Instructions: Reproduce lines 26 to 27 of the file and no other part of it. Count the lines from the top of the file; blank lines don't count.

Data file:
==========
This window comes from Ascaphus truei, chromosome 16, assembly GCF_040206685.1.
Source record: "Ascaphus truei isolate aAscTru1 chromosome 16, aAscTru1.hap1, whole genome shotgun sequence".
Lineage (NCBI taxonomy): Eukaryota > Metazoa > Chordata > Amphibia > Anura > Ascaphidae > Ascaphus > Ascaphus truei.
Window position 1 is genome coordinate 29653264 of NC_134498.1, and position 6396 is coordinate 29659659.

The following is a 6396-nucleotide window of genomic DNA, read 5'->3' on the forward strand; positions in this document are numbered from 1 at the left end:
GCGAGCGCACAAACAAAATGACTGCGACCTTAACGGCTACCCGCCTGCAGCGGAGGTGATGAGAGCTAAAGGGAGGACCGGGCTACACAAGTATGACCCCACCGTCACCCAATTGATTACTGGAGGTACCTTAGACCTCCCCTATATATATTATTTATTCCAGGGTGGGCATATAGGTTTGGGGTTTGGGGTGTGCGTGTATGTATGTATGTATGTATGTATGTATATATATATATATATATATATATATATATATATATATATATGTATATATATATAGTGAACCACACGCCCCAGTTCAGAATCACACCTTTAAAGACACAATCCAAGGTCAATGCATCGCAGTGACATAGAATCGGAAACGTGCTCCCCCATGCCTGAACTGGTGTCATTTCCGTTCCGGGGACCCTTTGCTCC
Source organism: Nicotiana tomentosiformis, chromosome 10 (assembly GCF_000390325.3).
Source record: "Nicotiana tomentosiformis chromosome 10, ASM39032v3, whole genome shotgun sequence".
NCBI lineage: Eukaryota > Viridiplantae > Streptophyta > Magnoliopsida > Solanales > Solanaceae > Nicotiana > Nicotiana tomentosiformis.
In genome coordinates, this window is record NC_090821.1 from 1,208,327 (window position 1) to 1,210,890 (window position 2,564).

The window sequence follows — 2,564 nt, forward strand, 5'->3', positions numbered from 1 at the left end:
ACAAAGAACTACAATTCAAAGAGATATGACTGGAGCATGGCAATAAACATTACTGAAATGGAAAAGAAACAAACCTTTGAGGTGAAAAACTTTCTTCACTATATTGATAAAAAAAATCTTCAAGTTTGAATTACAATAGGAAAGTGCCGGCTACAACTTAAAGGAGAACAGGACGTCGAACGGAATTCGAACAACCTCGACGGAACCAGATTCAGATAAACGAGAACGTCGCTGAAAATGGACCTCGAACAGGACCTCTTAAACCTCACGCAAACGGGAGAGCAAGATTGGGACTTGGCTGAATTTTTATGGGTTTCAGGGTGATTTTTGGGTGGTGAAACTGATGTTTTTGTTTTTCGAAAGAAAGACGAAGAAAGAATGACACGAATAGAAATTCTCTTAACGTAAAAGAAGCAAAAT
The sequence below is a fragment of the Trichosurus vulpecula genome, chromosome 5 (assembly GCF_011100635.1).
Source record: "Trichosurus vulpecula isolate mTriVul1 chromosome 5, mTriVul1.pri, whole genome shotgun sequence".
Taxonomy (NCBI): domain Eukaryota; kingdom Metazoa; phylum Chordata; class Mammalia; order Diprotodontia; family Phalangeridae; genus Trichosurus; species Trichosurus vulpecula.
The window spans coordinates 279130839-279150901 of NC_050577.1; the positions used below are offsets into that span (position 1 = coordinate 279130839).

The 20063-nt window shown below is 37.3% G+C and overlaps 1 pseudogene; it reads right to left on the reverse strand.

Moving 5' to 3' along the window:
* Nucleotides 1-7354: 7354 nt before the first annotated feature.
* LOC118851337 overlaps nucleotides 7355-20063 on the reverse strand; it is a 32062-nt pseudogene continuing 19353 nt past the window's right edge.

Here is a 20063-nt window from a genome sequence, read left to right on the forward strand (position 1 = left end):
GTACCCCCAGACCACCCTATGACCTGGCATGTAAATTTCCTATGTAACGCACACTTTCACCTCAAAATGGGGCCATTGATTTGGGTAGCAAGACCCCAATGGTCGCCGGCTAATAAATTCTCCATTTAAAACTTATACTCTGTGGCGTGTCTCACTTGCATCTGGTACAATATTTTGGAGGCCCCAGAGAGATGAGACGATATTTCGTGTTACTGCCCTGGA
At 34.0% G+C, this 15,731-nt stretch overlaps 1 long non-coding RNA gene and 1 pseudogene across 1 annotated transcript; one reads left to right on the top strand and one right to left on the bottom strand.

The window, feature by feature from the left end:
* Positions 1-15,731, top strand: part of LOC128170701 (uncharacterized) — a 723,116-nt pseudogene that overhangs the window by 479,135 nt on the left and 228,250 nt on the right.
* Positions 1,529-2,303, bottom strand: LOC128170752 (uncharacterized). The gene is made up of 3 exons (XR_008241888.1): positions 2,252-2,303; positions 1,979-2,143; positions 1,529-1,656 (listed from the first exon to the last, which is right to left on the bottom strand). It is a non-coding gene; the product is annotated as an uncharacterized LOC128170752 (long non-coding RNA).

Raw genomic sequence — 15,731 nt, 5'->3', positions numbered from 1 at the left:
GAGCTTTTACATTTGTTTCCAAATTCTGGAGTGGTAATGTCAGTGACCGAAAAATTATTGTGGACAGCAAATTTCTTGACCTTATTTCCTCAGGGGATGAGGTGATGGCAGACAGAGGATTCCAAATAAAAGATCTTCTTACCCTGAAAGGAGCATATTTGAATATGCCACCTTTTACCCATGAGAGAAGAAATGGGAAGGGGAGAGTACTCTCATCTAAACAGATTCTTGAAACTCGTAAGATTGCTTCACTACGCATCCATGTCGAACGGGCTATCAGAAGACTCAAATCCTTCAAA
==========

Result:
* Positions 1,529-2,303, bottom strand: LOC128170752 (uncharacterized). The gene is made up of 3 exons (XR_008241888.1): positions 2,252-2,303; positions 1,979-2,143; positions 1,529-1,656 (listed from the first exon to the last, which is right to left on the bottom strand). It is a non-coding gene; the product is annotated as an uncharacterized LOC128170752 (long non-coding RNA).

Raw genomic sequence — 15,731 nt, 5'->3', positions numbered from 1 at the left: